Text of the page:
“One Night Stand” is like no musical you’ve ever seen. It’s like no musical anyone’s ever seen—literally. The seven young performers taking the stage at the Hudson Theatre each night put on a full one hour heart-tugging, belly-laughing, jaw-dropping Broadway musical—and it is 100 percent improvised on the spot.
It’s a performance you need to see to believe.
Jonah Platt, the troupe’s founder, asks the audience at the beginning of the evening to shout out a title, a title song and a location for the opening scene. I watched on opening night as audience members weighed in with titles ranging from “Bran Flakes” to “Power Rangers” to “Tres Miserables.”
He latched onto Power Rangers, then the song title “Love Forever,” then the location: a fountain.
Keyboardist and musical director Andrew Resnick struck up the improvised overture, and suddenly a new musical theatre piece was born, unfolding over (roughly) three acts, featuring love songs, action, a show-stopper, and some laugh-out-loud word twists and lyrics.
This was One Night Stand’s 60th musical—each one different. Platt, whom I spoke with briefly after the show, said the troupe is exposed to hundreds of musicals, dissecting the beats, and then just gets up there and…wings it. How does he know what title will work best?
“Well, let’s see, what were my choices tonight?” he said. “Power Rangers or Bran Flakes? That was kind of easy.”
Platt founded the troupe in January 2007. They’ve performed at The Groundlings Theatre and twice at the Fringe Festival in Edinburgh, Scotland, where their 2008 run sold out, and the troupe was named “#1 Thing To Do” by the Edinburgh Evening News.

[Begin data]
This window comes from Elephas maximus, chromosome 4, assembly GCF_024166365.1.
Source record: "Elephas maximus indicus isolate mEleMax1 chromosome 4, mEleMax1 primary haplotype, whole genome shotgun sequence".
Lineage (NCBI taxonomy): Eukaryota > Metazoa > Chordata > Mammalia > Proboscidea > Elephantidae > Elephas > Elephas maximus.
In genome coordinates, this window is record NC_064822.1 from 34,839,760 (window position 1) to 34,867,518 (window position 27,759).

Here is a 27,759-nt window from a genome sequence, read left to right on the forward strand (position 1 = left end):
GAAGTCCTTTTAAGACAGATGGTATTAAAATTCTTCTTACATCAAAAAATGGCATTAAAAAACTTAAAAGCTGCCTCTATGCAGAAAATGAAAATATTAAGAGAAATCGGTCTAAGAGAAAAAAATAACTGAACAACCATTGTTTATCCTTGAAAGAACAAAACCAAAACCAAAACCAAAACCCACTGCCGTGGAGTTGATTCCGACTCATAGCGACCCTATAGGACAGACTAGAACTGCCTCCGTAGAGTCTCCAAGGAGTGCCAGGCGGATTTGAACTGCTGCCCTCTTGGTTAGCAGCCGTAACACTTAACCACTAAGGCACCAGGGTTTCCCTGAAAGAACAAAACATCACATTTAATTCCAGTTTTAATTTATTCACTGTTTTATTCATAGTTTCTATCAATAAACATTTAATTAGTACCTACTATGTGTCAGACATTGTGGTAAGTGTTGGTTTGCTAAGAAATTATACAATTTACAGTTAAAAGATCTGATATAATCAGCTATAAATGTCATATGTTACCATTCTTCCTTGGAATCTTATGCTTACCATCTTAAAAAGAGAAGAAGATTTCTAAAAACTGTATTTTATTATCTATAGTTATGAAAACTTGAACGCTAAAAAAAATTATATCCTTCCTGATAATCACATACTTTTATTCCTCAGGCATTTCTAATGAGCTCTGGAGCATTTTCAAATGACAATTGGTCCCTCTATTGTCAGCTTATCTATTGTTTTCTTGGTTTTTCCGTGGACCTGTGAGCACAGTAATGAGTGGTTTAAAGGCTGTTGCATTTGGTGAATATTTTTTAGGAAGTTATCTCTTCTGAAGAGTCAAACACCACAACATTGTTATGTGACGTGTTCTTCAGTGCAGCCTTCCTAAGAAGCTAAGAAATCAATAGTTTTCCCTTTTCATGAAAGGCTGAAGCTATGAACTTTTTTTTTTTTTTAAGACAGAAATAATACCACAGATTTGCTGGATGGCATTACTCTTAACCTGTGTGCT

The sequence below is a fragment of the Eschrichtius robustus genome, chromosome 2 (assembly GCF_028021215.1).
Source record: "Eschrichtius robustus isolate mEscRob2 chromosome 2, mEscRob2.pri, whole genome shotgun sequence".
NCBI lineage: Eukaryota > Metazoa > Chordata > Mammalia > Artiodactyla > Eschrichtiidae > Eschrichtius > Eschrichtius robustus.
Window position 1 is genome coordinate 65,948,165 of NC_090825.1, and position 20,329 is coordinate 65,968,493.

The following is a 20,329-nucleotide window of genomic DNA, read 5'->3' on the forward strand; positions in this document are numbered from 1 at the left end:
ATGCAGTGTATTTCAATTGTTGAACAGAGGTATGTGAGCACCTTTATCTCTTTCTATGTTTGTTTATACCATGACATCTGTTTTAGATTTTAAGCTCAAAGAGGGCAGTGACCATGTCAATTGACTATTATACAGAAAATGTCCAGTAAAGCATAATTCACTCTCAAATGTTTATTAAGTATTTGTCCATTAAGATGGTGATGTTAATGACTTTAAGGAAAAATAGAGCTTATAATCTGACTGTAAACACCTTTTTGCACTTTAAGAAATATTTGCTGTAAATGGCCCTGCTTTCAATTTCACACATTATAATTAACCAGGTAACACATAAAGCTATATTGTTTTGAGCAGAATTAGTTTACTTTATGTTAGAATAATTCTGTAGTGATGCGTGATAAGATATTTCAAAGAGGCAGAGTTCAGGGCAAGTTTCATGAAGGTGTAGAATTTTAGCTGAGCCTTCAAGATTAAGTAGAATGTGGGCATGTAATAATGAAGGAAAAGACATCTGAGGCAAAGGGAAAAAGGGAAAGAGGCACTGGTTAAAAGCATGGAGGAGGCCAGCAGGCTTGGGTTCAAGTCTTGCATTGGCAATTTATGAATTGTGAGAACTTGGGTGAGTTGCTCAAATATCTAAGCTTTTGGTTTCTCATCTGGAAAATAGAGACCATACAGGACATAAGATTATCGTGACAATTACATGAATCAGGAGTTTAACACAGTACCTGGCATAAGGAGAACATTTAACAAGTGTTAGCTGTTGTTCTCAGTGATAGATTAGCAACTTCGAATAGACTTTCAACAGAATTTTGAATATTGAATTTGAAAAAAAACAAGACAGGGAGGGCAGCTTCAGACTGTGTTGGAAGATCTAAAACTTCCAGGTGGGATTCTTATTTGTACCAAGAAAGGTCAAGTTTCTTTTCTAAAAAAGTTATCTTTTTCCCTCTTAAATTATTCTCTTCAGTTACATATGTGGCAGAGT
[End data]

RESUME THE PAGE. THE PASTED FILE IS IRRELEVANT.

I’d put them pretty far up on my list, too. The one hour flies by, and I marveled at how they managed to turn the standard beats of the musical to serve their comedic purposes. The touching love song sung with a sly wink, the de riguer show stopper belted out with all the requisite verve and crowd-rousing appeal—The lesson is that on Broadway the music does more of the heavy emotional lifting than you might realize. I got wrapped up in one moment until it dawned on me: I’m listening to a song about an overweight Power Ranger. I’ve shelled out 150 bucks for balcony seats to long-rehearsed shows on Broadway that didn’t have anywhere near the freshness, fun and creativity of One Night Stand (I’m looking at you, “Movin’ Out”).
There’s a high-wire feel to the night, since the audience doesn’t know the next word, and neither do the performers. And yet they manage to pull it off, and at times turn in lyrics that would stand up on the printed page. It’s a family show, too, at least the night I saw it—no easy laughs from four-letter words or raunch (though in my favorite made up song of the night, a woman sings to her lover, “I four-letter word you.”)
Platt started his improv work while a student at Harvard-Westlake, where he founded the Harvard-Westlake Scene Monkeys. He went on to work on The Daily Show with Jon Stewart, The Office and Parks and Recreation. His father, Marc Platt, is the executive producer of One Night stand. The elder Platt, who produced a pretty successful Broadway show of his own called “Wicked,” was in his son’s corner on opening night—taking notes on a yellow legal pad and videoing the revelry from the back of the 30 seat theatre.
You’re on stage, dozens of people are watching, you don;’t know your lines, now GO!— to me that’s pretty much the definition of a nightmare. But the performers all seem to relish their nightly leap into the unknown. They are, along with Platt, Quinn Beswick, Kobi Libii, Josh Margolin, Samantha Martin, and Mollie Taxe—if you’re a HollywoodJew of the agent persuasion, get down to the Hudson for first dibs. I could see any or all of them again in a completely different musical—in fact, I’d only be able to see them in a completely different musical.
One Night Stand runs until Aug. 22 at the Hudson Guild Theatre. For information go to www.onenightstandmusical.com.
See a video clip here: